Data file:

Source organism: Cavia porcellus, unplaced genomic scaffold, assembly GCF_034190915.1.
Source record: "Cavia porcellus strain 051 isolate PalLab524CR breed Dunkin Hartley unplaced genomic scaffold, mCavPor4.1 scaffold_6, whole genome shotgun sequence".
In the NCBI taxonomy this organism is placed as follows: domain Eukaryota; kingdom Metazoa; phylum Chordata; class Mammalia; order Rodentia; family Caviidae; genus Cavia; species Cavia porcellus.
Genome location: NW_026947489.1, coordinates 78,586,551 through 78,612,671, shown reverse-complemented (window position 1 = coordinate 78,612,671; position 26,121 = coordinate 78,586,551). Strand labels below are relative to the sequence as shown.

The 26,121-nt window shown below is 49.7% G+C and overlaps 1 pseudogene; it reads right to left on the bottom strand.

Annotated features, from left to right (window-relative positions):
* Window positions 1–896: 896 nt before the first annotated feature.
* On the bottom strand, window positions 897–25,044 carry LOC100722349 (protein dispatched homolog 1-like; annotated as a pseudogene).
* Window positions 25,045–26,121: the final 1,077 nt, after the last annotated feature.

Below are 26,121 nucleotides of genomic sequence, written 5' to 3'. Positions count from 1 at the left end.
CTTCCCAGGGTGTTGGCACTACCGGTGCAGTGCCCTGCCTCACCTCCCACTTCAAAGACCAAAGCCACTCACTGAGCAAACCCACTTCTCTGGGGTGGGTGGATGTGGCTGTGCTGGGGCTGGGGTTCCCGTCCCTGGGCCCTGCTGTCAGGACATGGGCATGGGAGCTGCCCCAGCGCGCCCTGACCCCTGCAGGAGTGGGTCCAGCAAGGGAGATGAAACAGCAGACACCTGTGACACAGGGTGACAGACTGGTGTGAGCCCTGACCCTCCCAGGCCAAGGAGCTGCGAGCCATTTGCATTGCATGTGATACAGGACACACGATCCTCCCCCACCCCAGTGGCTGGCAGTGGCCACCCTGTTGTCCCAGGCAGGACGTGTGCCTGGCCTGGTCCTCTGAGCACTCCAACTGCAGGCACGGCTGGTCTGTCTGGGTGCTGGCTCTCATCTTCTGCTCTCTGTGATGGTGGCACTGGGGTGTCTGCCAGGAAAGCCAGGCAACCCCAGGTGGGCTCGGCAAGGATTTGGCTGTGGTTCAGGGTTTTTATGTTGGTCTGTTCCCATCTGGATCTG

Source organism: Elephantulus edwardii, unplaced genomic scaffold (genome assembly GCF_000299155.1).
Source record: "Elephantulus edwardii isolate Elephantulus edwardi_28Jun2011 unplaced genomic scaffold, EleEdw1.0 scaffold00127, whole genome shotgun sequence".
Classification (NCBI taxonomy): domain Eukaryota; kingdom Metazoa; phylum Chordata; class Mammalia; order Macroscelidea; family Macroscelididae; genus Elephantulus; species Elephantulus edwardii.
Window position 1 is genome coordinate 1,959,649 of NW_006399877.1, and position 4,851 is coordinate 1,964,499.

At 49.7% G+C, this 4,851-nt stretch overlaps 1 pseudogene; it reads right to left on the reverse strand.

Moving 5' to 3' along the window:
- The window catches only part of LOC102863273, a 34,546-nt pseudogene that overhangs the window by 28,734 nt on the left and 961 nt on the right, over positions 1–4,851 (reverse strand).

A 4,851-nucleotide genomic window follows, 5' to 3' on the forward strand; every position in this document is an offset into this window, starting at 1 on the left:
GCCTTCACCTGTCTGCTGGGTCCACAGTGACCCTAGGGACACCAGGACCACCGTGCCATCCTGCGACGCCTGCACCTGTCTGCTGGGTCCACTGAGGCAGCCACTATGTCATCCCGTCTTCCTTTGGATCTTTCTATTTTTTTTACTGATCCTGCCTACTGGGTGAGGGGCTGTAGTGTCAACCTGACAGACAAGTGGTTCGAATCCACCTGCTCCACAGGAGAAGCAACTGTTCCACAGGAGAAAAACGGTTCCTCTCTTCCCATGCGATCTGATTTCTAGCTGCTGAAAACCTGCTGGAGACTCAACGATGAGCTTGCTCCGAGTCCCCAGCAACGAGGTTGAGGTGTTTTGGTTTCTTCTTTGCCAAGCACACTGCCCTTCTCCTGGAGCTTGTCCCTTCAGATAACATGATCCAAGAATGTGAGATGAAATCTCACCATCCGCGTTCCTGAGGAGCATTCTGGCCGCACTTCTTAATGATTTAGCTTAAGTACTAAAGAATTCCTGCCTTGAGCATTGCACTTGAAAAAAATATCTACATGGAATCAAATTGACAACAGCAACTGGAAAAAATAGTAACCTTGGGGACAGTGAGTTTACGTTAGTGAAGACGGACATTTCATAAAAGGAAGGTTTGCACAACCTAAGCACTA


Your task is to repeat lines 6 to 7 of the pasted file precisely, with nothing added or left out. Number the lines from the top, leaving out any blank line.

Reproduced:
Annotated features, from left to right (window-relative positions):
* Window positions 1–896: 896 nt before the first annotated feature.